A brand new memorial has been announced for Birmingham’s Southside, as the city celebrates the start of its largest Pride celebrations to date. The Birmingham AIDS & HIV Memorial (BAHM) will stand tall in Hippodrome Square, to recognise those lost and still living, following the 1980s AIDS pandemic.

A project developed and backed by a host of community leaders; the memorial is set to be a six-metre-high sculpture that features two heart-shaped ribbons entwined. It will be located in the heart of the Southside District, which is famed for its support and celebration of the LGBTQIA+ community. 

The project has been founded by three local businessmen: Andrew King, Garry Jones and Phil Oldershaw, who are leading a programme of fundraising, profile-raising and education around the iconic symbol that they hope to construct by June 2022. Teaming with local sculptor Luke Perry, who is known for his monumental sculptures of underrepresented people, the design has been created by local artist Garry Jones. He comments:

“The heart-shaped red ribbons represent two figures entwined, as if embracing and supporting each other. They represent the dual entities of HIV and AIDS: the past and the future. They symbolise remembrance of those we have lost to AIDS, whilst also celebrating those able to live with HIV today”. 

Standing unashamedly tall at approximately six metres, the monument will serve as a reminder of the work that still needs to be done to educate; helping end both stigma and discrimination. It will be located in the newly-developed Hippodrome Square in Southside, which is currently under construction, with the ambition of launching in time for the Birmingham 2022 Commonwealth Games.

Reimagined, and inspired by the recent NTA’s ‘Best New Drama’ winning series ‘It’s A Sin’ on Channel 4 (written by Russell T Davies), Garry joined forces with Phil and Andrew in March this year. During the consultation process, the trio gained significant support from community leaders and notable figures across the city and beyond. 

Birmingham City Council Leader, Councillor Ian Ward and Ambassador to BAHM, Andy Street, the Mayor of the West Midlands, have voiced their approval. In addition to Dr Naomi Sutton, a sexual health consultant who’s featured on E4’s ‘The Sex Clinic’ and Lord Michael Cashman MBE, an actor who in 1987 featured in the first gay kiss on a British soap, EastEnders. Founder of Stonewall, a politician and LGBTQIA+ Activist, Lord Cashman has also joined Andy Street and Dr Naomi Sutton as a BAHM Ambassador.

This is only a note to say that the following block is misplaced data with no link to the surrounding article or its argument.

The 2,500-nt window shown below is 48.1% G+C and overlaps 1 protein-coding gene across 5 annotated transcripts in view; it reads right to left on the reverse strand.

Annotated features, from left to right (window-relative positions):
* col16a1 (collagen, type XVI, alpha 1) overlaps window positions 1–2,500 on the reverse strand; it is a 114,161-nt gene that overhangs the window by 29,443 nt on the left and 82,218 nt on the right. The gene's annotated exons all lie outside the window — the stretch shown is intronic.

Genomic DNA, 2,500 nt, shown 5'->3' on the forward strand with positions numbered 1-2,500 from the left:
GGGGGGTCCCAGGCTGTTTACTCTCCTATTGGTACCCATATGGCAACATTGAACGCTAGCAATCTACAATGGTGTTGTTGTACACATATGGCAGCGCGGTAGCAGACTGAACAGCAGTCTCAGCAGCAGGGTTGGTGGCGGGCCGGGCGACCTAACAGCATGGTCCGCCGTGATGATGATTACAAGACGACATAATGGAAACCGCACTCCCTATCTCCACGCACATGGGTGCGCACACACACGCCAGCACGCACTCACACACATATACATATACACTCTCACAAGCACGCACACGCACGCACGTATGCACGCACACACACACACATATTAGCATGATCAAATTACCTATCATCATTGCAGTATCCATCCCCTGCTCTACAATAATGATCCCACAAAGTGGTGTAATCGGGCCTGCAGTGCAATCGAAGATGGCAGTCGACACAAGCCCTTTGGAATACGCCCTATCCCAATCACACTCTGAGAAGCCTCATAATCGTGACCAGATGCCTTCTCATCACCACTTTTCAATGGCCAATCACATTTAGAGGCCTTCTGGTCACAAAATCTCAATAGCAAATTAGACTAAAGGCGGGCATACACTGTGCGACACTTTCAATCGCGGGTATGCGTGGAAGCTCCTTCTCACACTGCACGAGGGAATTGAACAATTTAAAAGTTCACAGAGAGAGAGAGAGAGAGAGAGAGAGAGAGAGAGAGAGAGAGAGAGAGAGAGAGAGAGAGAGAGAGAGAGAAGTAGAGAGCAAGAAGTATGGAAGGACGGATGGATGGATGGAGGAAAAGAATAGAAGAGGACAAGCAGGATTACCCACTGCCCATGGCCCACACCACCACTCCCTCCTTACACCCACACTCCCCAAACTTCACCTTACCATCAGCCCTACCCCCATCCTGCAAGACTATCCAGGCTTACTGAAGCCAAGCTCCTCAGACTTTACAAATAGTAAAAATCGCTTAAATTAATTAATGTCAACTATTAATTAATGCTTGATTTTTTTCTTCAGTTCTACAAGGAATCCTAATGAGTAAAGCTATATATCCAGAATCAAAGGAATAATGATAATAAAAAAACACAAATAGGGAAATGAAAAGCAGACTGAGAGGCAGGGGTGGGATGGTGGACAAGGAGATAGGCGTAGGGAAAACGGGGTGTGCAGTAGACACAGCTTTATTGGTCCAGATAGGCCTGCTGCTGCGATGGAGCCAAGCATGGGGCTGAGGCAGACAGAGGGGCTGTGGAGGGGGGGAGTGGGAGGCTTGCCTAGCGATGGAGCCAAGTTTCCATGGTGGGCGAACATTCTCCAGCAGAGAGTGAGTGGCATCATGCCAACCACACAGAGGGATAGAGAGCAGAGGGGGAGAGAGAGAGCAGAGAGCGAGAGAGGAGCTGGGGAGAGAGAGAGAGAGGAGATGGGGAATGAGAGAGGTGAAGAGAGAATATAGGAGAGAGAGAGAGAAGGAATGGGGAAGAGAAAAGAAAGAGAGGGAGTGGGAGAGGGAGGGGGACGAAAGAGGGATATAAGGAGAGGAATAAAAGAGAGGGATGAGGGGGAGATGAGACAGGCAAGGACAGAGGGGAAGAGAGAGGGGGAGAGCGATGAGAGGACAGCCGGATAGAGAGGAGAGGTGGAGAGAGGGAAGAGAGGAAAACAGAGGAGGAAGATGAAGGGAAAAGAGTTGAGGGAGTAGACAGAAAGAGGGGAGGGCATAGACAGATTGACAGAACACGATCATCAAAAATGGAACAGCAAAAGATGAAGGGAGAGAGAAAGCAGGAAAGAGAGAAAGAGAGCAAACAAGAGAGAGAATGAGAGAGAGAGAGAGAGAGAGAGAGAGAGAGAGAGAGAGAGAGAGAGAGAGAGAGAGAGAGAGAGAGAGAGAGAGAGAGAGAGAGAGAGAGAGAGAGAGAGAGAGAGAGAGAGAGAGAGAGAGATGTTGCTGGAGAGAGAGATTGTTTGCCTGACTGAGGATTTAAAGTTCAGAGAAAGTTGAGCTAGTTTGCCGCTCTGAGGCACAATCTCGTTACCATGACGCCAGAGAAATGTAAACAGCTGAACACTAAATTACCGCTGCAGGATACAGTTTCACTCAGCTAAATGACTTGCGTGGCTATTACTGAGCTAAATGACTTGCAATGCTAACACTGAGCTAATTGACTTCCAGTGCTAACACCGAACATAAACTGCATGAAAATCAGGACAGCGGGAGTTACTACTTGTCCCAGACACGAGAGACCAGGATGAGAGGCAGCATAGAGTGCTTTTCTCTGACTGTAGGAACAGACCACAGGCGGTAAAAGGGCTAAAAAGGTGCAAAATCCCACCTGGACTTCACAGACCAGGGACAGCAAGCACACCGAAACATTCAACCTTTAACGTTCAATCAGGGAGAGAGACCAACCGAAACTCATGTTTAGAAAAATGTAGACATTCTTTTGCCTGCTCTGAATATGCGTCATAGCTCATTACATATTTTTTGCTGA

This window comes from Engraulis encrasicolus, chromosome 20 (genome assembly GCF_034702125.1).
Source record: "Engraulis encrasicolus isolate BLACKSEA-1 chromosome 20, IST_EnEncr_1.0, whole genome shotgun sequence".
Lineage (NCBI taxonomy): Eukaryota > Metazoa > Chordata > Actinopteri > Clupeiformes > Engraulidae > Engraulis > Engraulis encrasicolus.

Councillor Ian Ward said: “HIV and AIDS have affected so many people in Birmingham over the last 40 years and far too many families have lost loved ones. Those forgotten victims should be remembered, and I support the campaign for a permanent memorial.”

He was joined by Andy Street, the Mayor of the West Midlands and Ambassador to BAHM, who commented: “It is wonderful to see this permanent memorial being proposed, and I wish the team the very best in bringing these ambitious plans to life.”

Members of the BAHM team will be taking part in this weekend’s Birmingham Pride celebrations (24-26 September) and walking in Saturday’s parade through the city. Dr Naomi Sutton will be appearing on the main stage and there will be a ‘Birmingham AIDS & HIV Memorial’ fundraising stand to visit, ask questions and get involved.

The team have already raised in excess of £15,000, of their £160,000 target to make the project happen, and this weekend marks the launch of their official campaign for the city to get behind them. 

Lawrence Barton, Chair of Southside BID and Festival Director of Birmingham Pride, adds: “We are thrilled to have been instrumental in finding the right site for this memorial, to commemorate many of the forgotten victims of a pandemic the world did not want to recognise. Southside, as a heart for minority communities in Birmingham, such as the LGBTQ community, is the perfect place for a focal point like this: somewhere our community can gather and remember those we lost.”

To find out more and support the Birmingham AIDS & HIV Memorial project, visit or you can donate online

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